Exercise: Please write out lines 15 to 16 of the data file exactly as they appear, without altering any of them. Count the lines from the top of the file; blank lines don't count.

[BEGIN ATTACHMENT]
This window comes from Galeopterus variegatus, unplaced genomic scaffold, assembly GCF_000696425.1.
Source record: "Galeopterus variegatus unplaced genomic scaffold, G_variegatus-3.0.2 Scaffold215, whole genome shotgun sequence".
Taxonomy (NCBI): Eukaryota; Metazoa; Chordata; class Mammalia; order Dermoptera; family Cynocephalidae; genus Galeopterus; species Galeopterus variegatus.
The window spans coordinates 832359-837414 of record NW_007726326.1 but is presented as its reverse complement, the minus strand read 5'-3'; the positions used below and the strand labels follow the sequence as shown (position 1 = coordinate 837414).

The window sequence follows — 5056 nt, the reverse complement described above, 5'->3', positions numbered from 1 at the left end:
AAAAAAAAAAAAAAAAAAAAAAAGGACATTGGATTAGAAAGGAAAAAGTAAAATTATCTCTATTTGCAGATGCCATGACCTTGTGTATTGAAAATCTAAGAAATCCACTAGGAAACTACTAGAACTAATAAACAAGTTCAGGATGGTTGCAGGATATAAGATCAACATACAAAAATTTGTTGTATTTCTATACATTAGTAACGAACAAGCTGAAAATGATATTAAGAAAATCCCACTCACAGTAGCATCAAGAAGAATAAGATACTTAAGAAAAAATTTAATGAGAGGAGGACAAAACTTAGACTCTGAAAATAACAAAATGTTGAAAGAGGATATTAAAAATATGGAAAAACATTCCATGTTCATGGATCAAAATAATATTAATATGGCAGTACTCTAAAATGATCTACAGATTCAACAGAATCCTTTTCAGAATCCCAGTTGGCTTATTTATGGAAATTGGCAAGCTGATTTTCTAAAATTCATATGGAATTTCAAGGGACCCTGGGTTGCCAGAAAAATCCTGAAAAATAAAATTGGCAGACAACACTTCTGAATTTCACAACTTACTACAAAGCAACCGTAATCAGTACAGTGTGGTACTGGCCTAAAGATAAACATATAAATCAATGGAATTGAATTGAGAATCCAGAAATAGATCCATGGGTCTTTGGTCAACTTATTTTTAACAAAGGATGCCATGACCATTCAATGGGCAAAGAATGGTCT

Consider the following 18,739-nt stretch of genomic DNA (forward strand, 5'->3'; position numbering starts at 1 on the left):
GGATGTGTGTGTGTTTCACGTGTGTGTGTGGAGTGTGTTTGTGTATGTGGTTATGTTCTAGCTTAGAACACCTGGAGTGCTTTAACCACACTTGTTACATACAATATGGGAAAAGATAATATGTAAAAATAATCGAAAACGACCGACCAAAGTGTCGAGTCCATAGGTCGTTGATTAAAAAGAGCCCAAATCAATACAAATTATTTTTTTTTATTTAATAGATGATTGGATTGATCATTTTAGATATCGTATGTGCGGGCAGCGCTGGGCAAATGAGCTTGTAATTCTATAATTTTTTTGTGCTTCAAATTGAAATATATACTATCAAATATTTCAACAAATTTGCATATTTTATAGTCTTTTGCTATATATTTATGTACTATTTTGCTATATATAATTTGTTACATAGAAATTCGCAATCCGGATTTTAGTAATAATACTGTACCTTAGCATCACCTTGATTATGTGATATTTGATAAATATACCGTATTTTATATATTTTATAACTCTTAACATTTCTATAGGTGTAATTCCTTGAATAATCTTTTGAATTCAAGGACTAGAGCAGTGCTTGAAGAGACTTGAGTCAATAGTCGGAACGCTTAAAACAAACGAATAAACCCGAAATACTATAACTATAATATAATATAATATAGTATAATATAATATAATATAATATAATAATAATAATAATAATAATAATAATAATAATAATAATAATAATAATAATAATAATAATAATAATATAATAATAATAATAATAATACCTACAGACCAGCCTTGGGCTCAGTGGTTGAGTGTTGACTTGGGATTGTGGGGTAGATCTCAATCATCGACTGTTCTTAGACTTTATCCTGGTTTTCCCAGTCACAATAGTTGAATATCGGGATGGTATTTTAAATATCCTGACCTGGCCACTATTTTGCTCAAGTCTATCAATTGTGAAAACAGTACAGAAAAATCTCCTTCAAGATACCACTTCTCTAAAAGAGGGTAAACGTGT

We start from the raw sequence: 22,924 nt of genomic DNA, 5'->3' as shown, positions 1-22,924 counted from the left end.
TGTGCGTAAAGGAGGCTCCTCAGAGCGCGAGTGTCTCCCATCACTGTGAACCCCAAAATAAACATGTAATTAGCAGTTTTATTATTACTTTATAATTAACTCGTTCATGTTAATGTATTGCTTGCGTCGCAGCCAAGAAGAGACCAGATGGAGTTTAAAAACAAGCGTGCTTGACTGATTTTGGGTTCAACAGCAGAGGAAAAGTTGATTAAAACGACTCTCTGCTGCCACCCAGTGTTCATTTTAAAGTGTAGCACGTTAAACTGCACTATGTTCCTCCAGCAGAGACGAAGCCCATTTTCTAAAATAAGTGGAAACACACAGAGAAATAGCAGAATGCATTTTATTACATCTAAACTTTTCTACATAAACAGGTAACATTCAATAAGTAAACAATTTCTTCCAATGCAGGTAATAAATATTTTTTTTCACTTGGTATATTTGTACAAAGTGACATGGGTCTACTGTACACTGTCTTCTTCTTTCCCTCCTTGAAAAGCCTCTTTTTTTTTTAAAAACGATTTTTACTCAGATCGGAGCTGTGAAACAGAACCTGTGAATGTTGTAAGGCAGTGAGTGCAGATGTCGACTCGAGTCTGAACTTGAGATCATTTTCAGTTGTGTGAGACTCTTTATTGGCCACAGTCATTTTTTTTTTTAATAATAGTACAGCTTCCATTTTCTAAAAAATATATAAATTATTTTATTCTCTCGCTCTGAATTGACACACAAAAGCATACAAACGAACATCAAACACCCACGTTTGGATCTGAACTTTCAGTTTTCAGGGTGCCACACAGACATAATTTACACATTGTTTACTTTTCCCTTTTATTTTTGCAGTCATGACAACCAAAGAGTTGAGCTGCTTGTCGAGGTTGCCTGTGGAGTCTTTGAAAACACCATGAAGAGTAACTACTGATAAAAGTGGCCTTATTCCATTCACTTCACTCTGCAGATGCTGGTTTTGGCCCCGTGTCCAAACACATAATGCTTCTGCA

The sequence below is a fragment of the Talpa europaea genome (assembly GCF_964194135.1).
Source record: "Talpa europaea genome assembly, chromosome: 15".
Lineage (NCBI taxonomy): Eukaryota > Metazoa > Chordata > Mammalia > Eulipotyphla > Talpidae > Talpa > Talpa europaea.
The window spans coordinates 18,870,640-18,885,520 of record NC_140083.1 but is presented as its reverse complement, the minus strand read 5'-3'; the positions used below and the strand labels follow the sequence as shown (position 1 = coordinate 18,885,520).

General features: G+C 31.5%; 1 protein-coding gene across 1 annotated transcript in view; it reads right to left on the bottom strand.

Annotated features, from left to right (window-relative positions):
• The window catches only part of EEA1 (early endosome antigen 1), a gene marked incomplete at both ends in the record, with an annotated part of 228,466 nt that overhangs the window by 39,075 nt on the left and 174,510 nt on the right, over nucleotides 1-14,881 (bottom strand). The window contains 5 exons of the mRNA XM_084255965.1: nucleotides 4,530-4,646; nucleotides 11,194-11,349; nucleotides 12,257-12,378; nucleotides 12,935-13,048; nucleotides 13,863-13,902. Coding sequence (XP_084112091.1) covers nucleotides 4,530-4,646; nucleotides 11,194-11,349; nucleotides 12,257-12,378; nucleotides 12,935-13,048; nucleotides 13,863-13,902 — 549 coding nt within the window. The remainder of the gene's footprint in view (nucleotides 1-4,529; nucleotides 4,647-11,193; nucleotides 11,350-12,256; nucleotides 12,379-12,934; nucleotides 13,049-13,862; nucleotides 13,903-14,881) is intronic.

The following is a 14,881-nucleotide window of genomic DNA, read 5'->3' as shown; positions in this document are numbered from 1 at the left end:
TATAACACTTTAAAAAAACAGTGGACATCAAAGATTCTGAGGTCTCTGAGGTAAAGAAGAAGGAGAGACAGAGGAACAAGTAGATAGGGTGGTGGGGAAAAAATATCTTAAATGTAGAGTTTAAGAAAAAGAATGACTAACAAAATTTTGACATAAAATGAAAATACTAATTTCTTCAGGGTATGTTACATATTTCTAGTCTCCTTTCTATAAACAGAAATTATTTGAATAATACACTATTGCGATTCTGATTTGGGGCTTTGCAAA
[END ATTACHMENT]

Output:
General features: G+C 31.5%; 1 protein-coding gene across 1 annotated transcript in view; it reads right to left on the bottom strand.

Annotated features, from left to right (window-relative positions):